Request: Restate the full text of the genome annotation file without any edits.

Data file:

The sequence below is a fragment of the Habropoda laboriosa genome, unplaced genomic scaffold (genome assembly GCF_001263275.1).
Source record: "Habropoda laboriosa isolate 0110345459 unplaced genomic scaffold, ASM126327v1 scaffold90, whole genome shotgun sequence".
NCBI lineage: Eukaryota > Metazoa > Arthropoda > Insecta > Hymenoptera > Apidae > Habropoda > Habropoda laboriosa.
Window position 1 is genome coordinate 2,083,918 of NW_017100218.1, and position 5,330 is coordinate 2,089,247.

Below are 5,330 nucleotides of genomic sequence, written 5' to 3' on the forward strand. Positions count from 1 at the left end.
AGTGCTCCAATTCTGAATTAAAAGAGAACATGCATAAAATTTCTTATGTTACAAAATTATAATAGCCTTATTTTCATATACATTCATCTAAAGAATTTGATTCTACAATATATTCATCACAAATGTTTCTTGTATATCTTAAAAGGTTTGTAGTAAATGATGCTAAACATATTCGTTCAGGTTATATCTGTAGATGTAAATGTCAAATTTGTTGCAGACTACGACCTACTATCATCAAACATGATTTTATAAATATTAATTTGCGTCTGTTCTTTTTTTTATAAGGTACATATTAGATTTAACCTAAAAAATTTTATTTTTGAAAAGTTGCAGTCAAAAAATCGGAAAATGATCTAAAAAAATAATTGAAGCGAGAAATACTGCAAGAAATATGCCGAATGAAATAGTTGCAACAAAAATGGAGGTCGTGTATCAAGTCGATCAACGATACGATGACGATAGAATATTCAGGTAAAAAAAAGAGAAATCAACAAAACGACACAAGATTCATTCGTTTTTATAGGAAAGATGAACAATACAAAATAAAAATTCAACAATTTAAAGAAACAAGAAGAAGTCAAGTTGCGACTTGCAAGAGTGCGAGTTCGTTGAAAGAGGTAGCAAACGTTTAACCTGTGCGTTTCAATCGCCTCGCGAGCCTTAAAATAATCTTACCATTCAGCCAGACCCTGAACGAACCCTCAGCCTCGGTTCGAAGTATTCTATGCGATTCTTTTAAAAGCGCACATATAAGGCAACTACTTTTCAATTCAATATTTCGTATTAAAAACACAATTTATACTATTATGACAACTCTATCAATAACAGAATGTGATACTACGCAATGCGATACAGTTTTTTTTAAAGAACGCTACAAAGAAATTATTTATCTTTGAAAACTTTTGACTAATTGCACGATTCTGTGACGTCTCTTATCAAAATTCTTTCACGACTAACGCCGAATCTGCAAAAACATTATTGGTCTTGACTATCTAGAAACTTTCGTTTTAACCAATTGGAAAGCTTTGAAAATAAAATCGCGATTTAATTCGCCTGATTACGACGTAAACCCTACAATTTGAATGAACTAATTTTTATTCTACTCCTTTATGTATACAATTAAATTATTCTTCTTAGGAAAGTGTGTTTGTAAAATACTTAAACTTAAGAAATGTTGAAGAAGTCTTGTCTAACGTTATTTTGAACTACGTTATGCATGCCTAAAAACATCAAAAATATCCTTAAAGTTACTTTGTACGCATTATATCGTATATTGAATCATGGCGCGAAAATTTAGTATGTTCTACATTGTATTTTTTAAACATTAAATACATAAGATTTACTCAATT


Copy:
The sequence below is a fragment of the Habropoda laboriosa genome, unplaced genomic scaffold (genome assembly GCF_001263275.1).
Source record: "Habropoda laboriosa isolate 0110345459 unplaced genomic scaffold, ASM126327v1 scaffold90, whole genome shotgun sequence".
NCBI lineage: Eukaryota > Metazoa > Arthropoda > Insecta > Hymenoptera > Apidae > Habropoda > Habropoda laboriosa.
Window position 1 is genome coordinate 2,083,918 of NW_017100218.1, and position 5,330 is coordinate 2,089,247.

Below are 5,330 nucleotides of genomic sequence, written 5' to 3' on the forward strand. Positions count from 1 at the left end.
AGTGCTCCAATTCTGAATTAAAAGAGAACATGCATAAAATTTCTTATGTTACAAAATTATAATAGCCTTATTTTCATATACATTCATCTAAAGAATTTGATTCTACAATATATTCATCACAAATGTTTCTTGTATATCTTAAAAGGTTTGTAGTAAATGATGCTAAACATATTCGTTCAGGTTATATCTGTAGATGTAAATGTCAAATTTGTTGCAGACTACGACCTACTATCATCAAACATGATTTTATAAATATTAATTTGCGTCTGTTCTTTTTTTTATAAGGTACATATTAGATTTAACCTAAAAAATTTTATTTTTGAAAAGTTGCAGTCAAAAAATCGGAAAATGATCTAAAAAAATAATTGAAGCGAGAAATACTGCAAGAAATATGCCGAATGAAATAGTTGCAACAAAAATGGAGGTCGTGTATCAAGTCGATCAACGATACGATGACGATAGAATATTCAGGTAAAAAAAAGAGAAATCAACAAAACGACACAAGATTCATTCGTTTTTATAGGAAAGATGAACAATACAAAATAAAAATTCAACAATTTAAAGAAACAAGAAGAAGTCAAGTTGCGACTTGCAAGAGTGCGAGTTCGTTGAAAGAGGTAGCAAACGTTTAACCTGTGCGTTTCAATCGCCTCGCGAGCCTTAAAATAATCTTACCATTCAGCCAGACCCTGAACGAACCCTCAGCCTCGGTTCGAAGTATTCTATGCGATTCTTTTAAAAGCGCACATATAAGGCAACTACTTTTCAATTCAATATTTCGTATTAAAAACACAATTTATACTATTATGACAACTCTATCAATAACAGAATGTGATACTACGCAATGCGATACAGTTTTTTTTAAAGAACGCTACAAAGAAATTATTTATCTTTGAAAACTTTTGACTAATTGCACGATTCTGTGACGTCTCTTATCAAAATTCTTTCACGACTAACGCCGAATCTGCAAAAACATTATTGGTCTTGACTATCTAGAAACTTTCGTTTTAACCAATTGGAAAGCTTTGAAAATAAAATCGCGATTTAATTCGCCTGATTACGACGTAAACCCTACAATTTGAATGAACTAATTTTTATTCTACTCCTTTATGTATACAATTAAATTATTCTTCTTAGGAAAGTGTGTTTGTAAAATACTTAAACTTAAGAAATGTTGAAGAAGTCTTGTCTAACGTTATTTTGAACTACGTTATGCATGCCTAAAAACATCAAAAATATCCTTAAAGTTACTTTGTACGCATTATATCGTATATTGAATCATGGCGCGAAAATTTAGTATGTTCTACATTGTATTTTTTAAACATTAAATACATAAGATTTACTCAATT